Limited to fifteen thousand bottles, and I know they’re using the word rather loosely here, and bottled at 48.9% this is apparently the peatiest whisky Compass Box have ever produced.
Now, I’m not sure we need a race to be the peatiest, I’ve found whiskies which market themselves as being mega peaty to be style over substance, I mean, I was out burning leafs earlier on and I was certainly the smokiest thing in Glasgow for half an hour let me tell you, but hey, it’s almost certainly ruined my neighbour’s washing so all clouds etc.
Like I said, I give not a single fuck about something being peatier that something else but if this is up there with their Superb Peat Monster then we’re all in for a treat.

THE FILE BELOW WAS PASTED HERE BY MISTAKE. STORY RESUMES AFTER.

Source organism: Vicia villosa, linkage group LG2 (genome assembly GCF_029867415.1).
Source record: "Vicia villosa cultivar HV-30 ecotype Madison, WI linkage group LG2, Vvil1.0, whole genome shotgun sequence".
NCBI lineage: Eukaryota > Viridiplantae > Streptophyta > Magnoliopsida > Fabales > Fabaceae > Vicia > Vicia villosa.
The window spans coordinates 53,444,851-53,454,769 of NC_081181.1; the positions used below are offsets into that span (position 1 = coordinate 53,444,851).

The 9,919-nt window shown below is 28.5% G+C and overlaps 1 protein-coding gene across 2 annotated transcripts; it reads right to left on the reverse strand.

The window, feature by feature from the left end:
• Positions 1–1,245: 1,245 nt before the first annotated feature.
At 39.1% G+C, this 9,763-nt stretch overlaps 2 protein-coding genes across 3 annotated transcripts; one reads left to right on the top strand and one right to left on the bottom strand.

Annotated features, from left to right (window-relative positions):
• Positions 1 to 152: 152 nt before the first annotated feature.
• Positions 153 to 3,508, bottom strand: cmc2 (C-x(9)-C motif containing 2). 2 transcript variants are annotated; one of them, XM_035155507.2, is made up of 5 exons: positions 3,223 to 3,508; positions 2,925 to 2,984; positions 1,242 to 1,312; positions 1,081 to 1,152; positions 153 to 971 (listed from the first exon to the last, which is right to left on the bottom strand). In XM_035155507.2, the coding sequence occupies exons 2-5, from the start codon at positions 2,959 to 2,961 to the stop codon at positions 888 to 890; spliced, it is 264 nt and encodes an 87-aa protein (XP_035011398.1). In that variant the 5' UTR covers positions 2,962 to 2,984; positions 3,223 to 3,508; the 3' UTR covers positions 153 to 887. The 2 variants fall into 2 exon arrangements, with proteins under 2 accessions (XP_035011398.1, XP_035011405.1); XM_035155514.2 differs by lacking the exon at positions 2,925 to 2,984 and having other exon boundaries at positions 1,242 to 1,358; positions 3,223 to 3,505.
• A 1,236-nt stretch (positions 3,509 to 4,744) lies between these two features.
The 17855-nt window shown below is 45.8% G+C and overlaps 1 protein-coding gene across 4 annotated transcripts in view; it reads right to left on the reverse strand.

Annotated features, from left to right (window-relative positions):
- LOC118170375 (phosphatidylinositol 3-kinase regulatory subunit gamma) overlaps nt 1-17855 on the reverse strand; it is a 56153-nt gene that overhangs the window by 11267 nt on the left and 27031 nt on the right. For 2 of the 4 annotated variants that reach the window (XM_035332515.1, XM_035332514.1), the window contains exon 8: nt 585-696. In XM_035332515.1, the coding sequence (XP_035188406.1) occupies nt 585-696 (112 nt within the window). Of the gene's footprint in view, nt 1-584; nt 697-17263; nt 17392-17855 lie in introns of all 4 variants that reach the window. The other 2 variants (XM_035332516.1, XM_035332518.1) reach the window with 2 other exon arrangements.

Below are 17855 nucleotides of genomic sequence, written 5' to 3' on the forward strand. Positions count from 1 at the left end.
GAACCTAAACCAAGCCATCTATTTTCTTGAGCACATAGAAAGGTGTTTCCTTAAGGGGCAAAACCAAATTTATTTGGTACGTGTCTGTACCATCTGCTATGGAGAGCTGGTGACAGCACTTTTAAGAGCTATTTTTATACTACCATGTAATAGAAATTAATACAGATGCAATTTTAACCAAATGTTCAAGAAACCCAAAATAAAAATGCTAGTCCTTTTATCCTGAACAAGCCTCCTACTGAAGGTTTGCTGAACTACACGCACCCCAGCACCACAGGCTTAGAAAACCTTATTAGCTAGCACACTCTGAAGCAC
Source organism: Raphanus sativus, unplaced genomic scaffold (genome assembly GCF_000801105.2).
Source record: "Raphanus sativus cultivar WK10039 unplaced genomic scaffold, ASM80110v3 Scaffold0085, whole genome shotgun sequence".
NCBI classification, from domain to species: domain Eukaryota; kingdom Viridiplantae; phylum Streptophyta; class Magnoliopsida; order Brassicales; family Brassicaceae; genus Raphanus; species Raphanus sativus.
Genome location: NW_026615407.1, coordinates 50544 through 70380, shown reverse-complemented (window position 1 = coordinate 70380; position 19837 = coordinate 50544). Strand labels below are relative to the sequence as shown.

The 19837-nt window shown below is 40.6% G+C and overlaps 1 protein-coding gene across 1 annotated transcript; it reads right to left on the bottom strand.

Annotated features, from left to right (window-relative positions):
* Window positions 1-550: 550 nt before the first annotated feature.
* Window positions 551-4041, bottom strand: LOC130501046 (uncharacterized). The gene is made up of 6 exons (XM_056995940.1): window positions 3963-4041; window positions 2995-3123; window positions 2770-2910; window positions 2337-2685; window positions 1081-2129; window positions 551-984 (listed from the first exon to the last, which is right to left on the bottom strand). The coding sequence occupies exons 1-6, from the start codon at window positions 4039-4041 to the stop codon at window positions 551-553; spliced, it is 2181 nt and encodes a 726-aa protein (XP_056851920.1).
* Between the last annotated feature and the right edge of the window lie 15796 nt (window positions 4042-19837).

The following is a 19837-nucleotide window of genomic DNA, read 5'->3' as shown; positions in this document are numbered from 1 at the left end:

I thought this sample lovingly provided by Compass Box needed a drop of water, half an hour in the glass and worked spectacularly well with a bar of dairy milk.
Nose. Road tar (is there another kind?) and burning wet leafs, something I’m very familiar with of late, dying embers and then some of that TCP you get with Laphroaig (there is no Laphroaig in this by the way) and which I find a bit much but it’s softer than some heavily peated whiskies I’ve tried, dark red fruit jam and some clove.
Palate. This hits you like a large branch falling from a recently storm damaged tree, something else I’ve recently encountered, smoke and ash, clove and treacle, touch of spicy barbecued meat done over moss (it’s not my fault you don’t know what that tastes like) and a sweetness, I’m going to say fondant icing but with a touch of licorice.
Finish. Smoke, white pepper, delicious.
This is a beautiful whisky, it’s robust and powerful but with complexity and given time in the glass reveals a lot.
I will buy this and put it away for another time, it’s a special occasion dram for those with a love of peat.
Going over to the Compass Box website and you can request the full recipe.